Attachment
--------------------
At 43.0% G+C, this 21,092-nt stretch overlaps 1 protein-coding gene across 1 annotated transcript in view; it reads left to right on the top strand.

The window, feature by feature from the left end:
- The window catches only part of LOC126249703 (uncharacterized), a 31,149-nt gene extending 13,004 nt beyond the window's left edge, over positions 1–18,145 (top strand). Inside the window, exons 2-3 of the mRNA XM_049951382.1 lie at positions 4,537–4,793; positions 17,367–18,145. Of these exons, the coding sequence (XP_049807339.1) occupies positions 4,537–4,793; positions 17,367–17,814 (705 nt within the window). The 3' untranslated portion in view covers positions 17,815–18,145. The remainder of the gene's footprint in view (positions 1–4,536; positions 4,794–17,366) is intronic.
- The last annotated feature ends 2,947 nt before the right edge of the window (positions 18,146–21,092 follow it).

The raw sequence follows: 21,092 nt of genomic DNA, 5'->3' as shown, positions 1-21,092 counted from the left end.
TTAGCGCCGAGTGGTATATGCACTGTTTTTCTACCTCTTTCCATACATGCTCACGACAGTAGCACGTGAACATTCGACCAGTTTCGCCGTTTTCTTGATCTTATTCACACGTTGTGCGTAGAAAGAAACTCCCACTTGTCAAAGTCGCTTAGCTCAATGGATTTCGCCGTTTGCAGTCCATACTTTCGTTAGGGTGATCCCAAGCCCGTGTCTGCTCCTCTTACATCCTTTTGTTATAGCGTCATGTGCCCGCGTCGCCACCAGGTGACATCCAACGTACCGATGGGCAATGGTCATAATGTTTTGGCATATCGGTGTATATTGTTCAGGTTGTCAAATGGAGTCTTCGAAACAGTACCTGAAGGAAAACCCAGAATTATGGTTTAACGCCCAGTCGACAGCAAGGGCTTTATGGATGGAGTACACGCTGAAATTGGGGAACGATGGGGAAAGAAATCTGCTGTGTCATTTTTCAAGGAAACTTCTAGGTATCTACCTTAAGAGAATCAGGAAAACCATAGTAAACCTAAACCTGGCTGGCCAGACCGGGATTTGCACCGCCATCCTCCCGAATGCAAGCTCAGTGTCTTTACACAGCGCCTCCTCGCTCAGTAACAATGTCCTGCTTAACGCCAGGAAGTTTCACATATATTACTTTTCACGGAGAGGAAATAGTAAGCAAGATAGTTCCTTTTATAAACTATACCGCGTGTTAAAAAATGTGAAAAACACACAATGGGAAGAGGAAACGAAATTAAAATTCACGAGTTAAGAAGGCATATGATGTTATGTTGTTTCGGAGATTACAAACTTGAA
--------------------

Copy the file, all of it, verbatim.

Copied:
At 43.0% G+C, this 21,092-nt stretch overlaps 1 protein-coding gene across 1 annotated transcript in view; it reads left to right on the top strand.

The window, feature by feature from the left end:
- The window catches only part of LOC126249703 (uncharacterized), a 31,149-nt gene extending 13,004 nt beyond the window's left edge, over positions 1–18,145 (top strand). Inside the window, exons 2-3 of the mRNA XM_049951382.1 lie at positions 4,537–4,793; positions 17,367–18,145. Of these exons, the coding sequence (XP_049807339.1) occupies positions 4,537–4,793; positions 17,367–17,814 (705 nt within the window). The 3' untranslated portion in view covers positions 17,815–18,145. The remainder of the gene's footprint in view (positions 1–4,536; positions 4,794–17,366) is intronic.
- The last annotated feature ends 2,947 nt before the right edge of the window (positions 18,146–21,092 follow it).

The raw sequence follows: 21,092 nt of genomic DNA, 5'->3' as shown, positions 1-21,092 counted from the left end.
TTAGCGCCGAGTGGTATATGCACTGTTTTTCTACCTCTTTCCATACATGCTCACGACAGTAGCACGTGAACATTCGACCAGTTTCGCCGTTTTCTTGATCTTATTCACACGTTGTGCGTAGAAAGAAACTCCCACTTGTCAAAGTCGCTTAGCTCAATGGATTTCGCCGTTTGCAGTCCATACTTTCGTTAGGGTGATCCCAAGCCCGTGTCTGCTCCTCTTACATCCTTTTGTTATAGCGTCATGTGCCCGCGTCGCCACCAGGTGACATCCAACGTACCGATGGGCAATGGTCATAATGTTTTGGCATATCGGTGTATATTGTTCAGGTTGTCAAATGGAGTCTTCGAAACAGTACCTGAAGGAAAACCCAGAATTATGGTTTAACGCCCAGTCGACAGCAAGGGCTTTATGGATGGAGTACACGCTGAAATTGGGGAACGATGGGGAAAGAAATCTGCTGTGTCATTTTTCAAGGAAACTTCTAGGTATCTACCTTAAGAGAATCAGGAAAACCATAGTAAACCTAAACCTGGCTGGCCAGACCGGGATTTGCACCGCCATCCTCCCGAATGCAAGCTCAGTGTCTTTACACAGCGCCTCCTCGCTCAGTAACAATGTCCTGCTTAACGCCAGGAAGTTTCACATATATTACTTTTCACGGAGAGGAAATAGTAAGCAAGATAGTTCCTTTTATAAACTATACCGCGTGTTAAAAAATGTGAAAAACACACAATGGGAAGAGGAAACGAAATTAAAATTCACGAGTTAAGAAGGCATATGATGTTATGTTGTTTCGGAGATTACAAACTTGAA